Citizen Scientists Like You Could Change How We Handle Iraq’s Humanitarian Crisis

A refugee camp in the Kurdistan region of Iraq (Photo Credit: Flickr EU/ECHO/Caroline Gluck/CC BY-ND 2.0)
A refugee camp in the Kurdistan region of Iraq (Photo Credit: Flickr EU/ECHO/Caroline Gluck/CC BY-ND 2.0)

By analyzing images taken during times of humanitarian crises, citizen scientists can help refine a tool for data analysis improve relief efforts.

A guest post by Megan Passey and Jeremy Othenio. Edited by Arvind Suresh

In August 2014, following the fall of Mosul in Iraq, the UN declared the situation a level 3 crisis, the most severe type of humanitarian emergency. Iraq was already home to an estimated 1 million internally displaced persons prior to the current crisis, as well as over 200,000 refugees from Syria.

During such disasters, there is a massive surge of time-sensitive information that needs to be sifted through. Having a system that quickly examines and produces pertinent data sets from this information could greatly aid humanitarian response efforts.

As part of its humanitarian relief and coordination efforts, the United Nation’s Institute for Training and Research (UNITAR) and its Operational Satellite Applications Program (UNOSAT) introduced the GeoTag-X platform: a pilot project designed to research novel and viable means of data collection, while raising awareness to the rather harsh conditions of people caught up in disaster situations. GeoTag-X aims to open the analysis of this information to a wide audience of participants with an interest in humanitarian relief efforts, hoping to minimise the time it takes to find, analyse and provide data with real value.

“Emergency Shelter Assessment in the Middle East” is a Geotag-X project that has been developed in collaboration with REACH, a joint initiative of UNOSAT and two non-government organisations, ACTED (Agency for Technical Cooperation and Development) and IMPACT, a Geneva based think tank focused on issues related to humanitarian and development policy. Since June 2014, when the surge in violence caused a fresh wave of mass internal displacement across Iraq, REACH has been collecting and analysing primary data on displacement trends, needs and intentions of displaced families in order to inform the humanitarian response.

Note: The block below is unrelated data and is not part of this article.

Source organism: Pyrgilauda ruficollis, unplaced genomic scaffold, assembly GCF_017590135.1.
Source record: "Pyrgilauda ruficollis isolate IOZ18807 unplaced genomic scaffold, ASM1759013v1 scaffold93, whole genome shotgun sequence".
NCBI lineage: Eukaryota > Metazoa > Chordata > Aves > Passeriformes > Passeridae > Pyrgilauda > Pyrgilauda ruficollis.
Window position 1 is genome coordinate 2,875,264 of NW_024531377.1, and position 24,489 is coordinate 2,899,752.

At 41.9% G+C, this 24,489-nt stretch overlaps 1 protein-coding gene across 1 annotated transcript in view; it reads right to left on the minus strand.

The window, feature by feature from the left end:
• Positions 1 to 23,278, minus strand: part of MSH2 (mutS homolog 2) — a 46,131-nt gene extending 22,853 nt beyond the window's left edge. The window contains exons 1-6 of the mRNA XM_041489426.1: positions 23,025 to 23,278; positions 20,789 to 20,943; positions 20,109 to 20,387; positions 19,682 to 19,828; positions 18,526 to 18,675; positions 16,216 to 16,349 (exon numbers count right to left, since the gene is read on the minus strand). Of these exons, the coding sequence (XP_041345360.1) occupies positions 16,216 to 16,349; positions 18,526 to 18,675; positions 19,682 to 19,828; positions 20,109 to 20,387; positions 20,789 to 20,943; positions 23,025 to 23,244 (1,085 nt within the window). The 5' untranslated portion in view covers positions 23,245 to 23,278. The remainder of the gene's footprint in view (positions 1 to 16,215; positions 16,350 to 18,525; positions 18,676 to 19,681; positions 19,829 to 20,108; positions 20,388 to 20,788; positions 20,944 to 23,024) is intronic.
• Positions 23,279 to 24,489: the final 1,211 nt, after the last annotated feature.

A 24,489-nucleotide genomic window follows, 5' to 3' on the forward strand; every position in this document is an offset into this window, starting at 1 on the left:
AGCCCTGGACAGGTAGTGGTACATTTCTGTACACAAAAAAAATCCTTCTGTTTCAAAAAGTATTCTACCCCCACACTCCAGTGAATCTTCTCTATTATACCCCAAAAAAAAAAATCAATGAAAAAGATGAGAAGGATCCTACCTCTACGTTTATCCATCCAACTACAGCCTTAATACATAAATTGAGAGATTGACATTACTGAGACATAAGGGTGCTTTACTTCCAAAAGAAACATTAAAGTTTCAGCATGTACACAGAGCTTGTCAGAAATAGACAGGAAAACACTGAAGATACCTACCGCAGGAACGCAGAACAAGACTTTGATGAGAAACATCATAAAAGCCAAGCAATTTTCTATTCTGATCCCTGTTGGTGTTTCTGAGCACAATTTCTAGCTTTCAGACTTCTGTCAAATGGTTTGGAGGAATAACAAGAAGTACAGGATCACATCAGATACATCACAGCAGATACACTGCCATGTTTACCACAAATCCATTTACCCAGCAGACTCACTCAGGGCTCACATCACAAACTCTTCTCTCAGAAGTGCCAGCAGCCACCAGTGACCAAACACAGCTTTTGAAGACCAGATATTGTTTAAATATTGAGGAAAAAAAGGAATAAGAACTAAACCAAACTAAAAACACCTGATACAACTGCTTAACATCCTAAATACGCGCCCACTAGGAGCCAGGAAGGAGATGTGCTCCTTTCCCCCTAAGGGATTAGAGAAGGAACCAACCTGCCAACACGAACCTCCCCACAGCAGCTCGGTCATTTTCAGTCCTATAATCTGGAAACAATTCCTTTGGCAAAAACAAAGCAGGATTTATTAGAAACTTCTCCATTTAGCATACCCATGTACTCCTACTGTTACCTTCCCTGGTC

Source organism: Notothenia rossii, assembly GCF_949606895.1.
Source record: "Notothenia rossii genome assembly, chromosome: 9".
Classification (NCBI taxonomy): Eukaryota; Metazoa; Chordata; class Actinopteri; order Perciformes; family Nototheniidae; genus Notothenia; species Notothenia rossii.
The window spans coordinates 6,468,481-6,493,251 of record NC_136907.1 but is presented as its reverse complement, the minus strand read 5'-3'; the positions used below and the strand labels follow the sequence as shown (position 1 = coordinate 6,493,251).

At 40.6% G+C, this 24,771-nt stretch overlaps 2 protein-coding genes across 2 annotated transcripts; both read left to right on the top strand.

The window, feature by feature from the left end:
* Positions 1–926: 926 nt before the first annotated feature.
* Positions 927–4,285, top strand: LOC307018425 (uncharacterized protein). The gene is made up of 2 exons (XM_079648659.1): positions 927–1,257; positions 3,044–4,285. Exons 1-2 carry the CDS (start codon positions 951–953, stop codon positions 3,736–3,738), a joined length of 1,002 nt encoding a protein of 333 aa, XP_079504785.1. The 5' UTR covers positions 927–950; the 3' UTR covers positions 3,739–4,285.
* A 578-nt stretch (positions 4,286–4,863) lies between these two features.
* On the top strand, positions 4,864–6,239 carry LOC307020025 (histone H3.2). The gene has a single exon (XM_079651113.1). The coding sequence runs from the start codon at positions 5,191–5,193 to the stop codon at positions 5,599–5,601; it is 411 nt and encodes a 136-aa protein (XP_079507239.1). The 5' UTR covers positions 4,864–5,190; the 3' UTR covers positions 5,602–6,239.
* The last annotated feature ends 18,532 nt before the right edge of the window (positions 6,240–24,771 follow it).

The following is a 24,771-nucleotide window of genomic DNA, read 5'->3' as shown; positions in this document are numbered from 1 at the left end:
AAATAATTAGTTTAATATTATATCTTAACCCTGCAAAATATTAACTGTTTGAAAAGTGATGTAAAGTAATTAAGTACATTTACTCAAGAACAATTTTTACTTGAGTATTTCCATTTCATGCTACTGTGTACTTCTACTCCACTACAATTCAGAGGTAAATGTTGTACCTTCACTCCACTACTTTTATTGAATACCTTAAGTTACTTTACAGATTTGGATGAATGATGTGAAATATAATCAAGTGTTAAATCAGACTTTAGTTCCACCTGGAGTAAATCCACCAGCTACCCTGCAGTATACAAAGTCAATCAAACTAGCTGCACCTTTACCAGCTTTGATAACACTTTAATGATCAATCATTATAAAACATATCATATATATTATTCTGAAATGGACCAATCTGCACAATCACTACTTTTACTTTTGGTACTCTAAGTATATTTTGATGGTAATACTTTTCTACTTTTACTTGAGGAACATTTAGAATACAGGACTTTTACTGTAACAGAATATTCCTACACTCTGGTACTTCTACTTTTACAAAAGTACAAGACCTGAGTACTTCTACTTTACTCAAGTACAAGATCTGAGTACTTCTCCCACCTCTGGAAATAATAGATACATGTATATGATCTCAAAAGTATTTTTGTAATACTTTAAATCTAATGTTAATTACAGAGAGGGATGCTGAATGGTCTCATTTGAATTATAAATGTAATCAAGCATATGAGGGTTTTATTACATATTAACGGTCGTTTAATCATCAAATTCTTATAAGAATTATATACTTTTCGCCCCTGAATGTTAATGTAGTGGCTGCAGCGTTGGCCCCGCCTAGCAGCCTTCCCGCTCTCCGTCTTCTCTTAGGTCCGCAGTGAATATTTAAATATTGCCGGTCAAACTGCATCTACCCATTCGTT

REACH has been conducting regular mapping of displacement sites, which as of February 2015 housed an estimated 226,000 displaced persons in the Kurdistan Region of Iraq alone. While 149,000 of these individuals were staying in formal camps, a further 77,000 were living in informal settlements, staying in tents, makeshift shelters or unfinished buildings. Lacking the financial resources to rent accommodation in the host community, and often without the support from friends or family, displaced families in camps and informal sites represent a particularly vulnerable group.

Data collected by REACH includes the mapping of key facilities and evaluating the functioning of basic services within the sites. The information is recorded in camp profiles which provide an overview of conditions in the camp, highlight key gaps in the response, and have already been used to successfully advocate for improved conditions.


You can help us test GeoTag-X

Mapping displacement in Iraq (Photo Credit: REACH Initiative)
Mapping displacement in Iraq (Photo Credit: REACH Initiative)

The Emergency Shelter Assessment project on the GeoTag-X platform allows volunteers to evaluate the suitability of emergency shelters in camps and informal settlements. Its aim is twofold: first to see whether the GeoTag-X platform can provide reliable responses to these assessment questions, and second to raise awareness of the difficult situation of those affected by disasters and the work undertaken to help them. The project is comprised of a set of simple questions about photographs taken by REACH data collection teams in Iraq and Jordan. These observation-based questions — an important component of humanitarian assessment — are used to understand people’s needs and vulnerabilities, and are based on global indicators used by shelter actors in a humanitarian response. Data collected from needs-assessments like this help local populations, governments and humanitarian actors plan an emergency response for the benefits of the displaced population.

All you need to participate is a PC or tablet connected to the internet. No particular skills are required, just make sure you take the tutorial before starting the analysis. On­e photo takes about 1-3 minutes to complete, therefore analysing photos can take as little or as much time as you want.

So when you have a moment, head to GeoTag-X and analyse a couple of photos. Your contribution will help us determine if GeoTag-X could one day become an operational tool for use in field assessments during humanitarian crises like the on-going situation in Iraq.


Megan Passey is a program analyst at the REACH Initiative in Geneva, where she provides information about humanitarian needs in conflict and disaster situations worldwide. Megan trained as an architect in the UK and has previously worked with the Norwegian Refugee Council and UN Refugee Agency.

Jeremy Othieno is a GeoTag-X volunteer who has been an active contributor to the GeoTag-X project since March 2015, both as an end-user as well as a software engineer. Jeremy Othieno has a background in Computer Sciences and a love for all things unconventional.


Categories: Citizen Science, Computers & Technology, Guest Contributor

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About the Author

Arvind Suresh

Arvind Suresh

Arvind Suresh is science communicator and a former laboratory biologist, he has a Master’s degree in Cell Biology and Molecular Physiology from the University of Pittsburgh. He enjoys reading, teaching, talking and writing science. Connect with him on Twitter @suresh_arvind.